• Most vertebrates (including humans) have a diploid-dominant life cycle. Other organisms include some fungi, some yellow-green algae, and some seaweeds.

    Now, a life cycle that has both a haploid and a diploid multicellular stage is known as the alteration of generations.

    • Examples of organisms in this category include mosses, liverworts, vascular plants, seaweeds, most red algae, and some fungi.

    Some textbooks might refer to these life cycles as haplontic, diplontic, and haplo-diplontic, respectively.

    An organism goes through a reproductive life cycle to go from one generation (parent/s) to the next (offspring).

    Types of Reproduction in Animals: Sexual and Asexual

    Now, let's dive into the different types of reproduction in animals. Animals can reproduce sexually and/or asexually.

    Asexual reproduction results in offspring that are genetically identical to the parent. This means that the offspring are basically clones of the parent.

    Sexual reproduction involves the production of haploid gametes by meiosis and the combination of the genetic material of two individuals by fertilization, producing offspring that are genetically different from either parent.

    It is important to note that asexual reproduction does not involve a change in the number of chromosomes, whereas sexual reproduction does.

    Asexual Reproduction

    Binary fission, budding, fragmentation, and parthenogenesis are some ways by which organisms reproduce asexually.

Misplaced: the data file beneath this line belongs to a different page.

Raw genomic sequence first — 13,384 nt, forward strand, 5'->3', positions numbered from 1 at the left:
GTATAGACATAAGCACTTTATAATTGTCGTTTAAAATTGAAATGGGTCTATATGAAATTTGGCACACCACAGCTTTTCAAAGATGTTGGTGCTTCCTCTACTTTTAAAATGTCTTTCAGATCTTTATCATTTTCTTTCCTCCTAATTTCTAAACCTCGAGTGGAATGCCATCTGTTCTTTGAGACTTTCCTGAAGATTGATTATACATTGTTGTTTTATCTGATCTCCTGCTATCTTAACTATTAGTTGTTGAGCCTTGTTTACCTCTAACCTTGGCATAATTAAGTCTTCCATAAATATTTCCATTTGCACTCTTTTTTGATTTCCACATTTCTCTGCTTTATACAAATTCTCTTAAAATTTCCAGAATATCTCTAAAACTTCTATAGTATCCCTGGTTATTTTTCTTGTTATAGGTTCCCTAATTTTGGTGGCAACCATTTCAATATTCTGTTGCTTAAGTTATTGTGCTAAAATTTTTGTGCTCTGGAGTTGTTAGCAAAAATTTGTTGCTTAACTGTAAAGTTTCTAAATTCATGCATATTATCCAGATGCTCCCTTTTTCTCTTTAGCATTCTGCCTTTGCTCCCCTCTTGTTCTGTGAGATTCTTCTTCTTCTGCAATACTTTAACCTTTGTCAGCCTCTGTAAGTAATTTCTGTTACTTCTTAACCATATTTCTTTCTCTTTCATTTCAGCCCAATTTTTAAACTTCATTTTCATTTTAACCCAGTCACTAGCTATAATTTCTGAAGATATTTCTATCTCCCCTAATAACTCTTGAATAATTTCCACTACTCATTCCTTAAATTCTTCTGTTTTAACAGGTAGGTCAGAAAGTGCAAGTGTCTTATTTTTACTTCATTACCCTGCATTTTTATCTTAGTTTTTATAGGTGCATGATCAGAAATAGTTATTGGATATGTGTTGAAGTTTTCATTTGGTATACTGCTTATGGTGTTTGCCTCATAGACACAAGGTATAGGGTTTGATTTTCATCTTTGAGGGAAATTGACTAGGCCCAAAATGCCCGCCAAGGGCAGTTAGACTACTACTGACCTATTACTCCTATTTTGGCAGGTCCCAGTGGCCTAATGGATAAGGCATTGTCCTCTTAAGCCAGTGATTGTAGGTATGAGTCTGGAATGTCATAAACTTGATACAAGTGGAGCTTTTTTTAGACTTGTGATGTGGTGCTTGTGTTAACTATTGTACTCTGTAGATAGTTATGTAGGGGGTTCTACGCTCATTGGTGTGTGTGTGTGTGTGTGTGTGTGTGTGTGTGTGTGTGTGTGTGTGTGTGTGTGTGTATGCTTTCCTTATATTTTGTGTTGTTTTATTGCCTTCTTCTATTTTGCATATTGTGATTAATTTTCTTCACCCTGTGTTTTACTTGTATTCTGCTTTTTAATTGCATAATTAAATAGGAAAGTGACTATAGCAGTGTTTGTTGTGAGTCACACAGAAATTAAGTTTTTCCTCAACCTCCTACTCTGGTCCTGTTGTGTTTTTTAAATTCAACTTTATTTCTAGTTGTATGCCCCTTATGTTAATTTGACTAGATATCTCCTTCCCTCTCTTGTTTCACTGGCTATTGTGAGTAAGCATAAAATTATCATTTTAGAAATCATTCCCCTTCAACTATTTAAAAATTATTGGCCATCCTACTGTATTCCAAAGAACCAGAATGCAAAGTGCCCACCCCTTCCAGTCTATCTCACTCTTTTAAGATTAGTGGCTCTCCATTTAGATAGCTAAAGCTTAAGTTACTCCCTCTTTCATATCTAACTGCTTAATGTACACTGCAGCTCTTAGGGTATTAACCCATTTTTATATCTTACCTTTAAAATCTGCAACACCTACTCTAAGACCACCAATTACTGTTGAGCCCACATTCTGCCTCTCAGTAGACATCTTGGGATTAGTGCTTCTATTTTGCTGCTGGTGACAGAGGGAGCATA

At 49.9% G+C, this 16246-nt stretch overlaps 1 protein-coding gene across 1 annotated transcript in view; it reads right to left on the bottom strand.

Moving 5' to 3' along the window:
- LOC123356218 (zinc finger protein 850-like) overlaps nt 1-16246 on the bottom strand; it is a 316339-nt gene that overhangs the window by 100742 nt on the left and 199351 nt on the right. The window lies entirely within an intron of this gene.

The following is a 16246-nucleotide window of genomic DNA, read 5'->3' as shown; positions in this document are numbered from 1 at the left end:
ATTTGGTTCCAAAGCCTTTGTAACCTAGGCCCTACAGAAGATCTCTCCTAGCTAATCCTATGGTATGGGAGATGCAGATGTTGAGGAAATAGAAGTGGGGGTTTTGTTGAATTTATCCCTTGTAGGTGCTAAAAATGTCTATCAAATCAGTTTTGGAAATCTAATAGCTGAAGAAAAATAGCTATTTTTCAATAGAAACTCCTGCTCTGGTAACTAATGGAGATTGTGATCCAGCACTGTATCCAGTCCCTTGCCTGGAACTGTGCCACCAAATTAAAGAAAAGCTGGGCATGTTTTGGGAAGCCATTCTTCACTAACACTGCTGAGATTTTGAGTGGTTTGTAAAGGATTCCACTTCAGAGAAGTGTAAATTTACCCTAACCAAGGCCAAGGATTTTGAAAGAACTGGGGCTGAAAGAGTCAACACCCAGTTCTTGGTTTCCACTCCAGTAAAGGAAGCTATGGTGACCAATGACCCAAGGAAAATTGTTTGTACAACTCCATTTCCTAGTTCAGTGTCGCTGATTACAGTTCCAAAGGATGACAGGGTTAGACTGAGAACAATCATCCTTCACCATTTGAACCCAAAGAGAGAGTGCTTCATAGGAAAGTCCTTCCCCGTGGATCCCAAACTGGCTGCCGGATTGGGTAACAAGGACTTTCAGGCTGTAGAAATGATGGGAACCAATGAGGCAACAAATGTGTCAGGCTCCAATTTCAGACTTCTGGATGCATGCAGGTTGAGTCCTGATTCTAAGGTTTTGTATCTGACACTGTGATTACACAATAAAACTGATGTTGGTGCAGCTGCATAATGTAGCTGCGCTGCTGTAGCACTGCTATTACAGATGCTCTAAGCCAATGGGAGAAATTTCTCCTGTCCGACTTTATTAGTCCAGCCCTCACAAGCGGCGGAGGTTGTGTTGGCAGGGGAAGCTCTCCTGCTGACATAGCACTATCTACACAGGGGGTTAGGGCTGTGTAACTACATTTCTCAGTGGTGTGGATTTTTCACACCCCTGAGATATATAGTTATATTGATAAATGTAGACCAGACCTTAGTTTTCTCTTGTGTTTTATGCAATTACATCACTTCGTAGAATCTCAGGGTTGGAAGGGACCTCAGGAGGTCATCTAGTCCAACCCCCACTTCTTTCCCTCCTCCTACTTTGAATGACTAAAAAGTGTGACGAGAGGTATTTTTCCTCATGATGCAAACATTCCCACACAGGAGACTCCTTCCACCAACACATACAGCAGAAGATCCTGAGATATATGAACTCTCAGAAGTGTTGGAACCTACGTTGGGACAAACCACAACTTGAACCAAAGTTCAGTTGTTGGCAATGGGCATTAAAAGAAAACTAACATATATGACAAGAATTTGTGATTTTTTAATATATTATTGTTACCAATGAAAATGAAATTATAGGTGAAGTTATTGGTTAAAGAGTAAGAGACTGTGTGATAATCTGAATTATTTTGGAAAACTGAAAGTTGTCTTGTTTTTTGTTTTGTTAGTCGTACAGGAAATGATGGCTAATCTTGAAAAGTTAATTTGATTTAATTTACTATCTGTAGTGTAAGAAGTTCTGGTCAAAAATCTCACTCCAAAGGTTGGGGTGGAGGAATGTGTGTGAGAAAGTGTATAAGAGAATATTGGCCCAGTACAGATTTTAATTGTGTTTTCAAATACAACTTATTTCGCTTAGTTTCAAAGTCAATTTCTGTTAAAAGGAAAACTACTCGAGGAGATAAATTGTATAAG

Let’s briefly discuss each one, starting with fission.

    Binary Fission is a process where an organism splits into two separate organisms. Here, organisms duplicate their genes, and then divide the cell into two identical cells.

    The planarian flatworm is an example of an asexually reproducing species via binary fission. In this process, the individual tears itself into two pieces–a head and a tail–and then regenerates the missing half of each individual, resulting in two new worms! Pretty cool, right?

    Next, we have budding.

    Budding is where an outgrowth of a body part “buds” off from the original organism, forming two individuals, one smaller than the other.

    Budding is typically observed in invertebrate animals, including hydras and corals. In hydras, the bud forms and matures before breaking away from the main body. In corals, the bud matures, remains on the original organism, and multiplies as part of a new colony.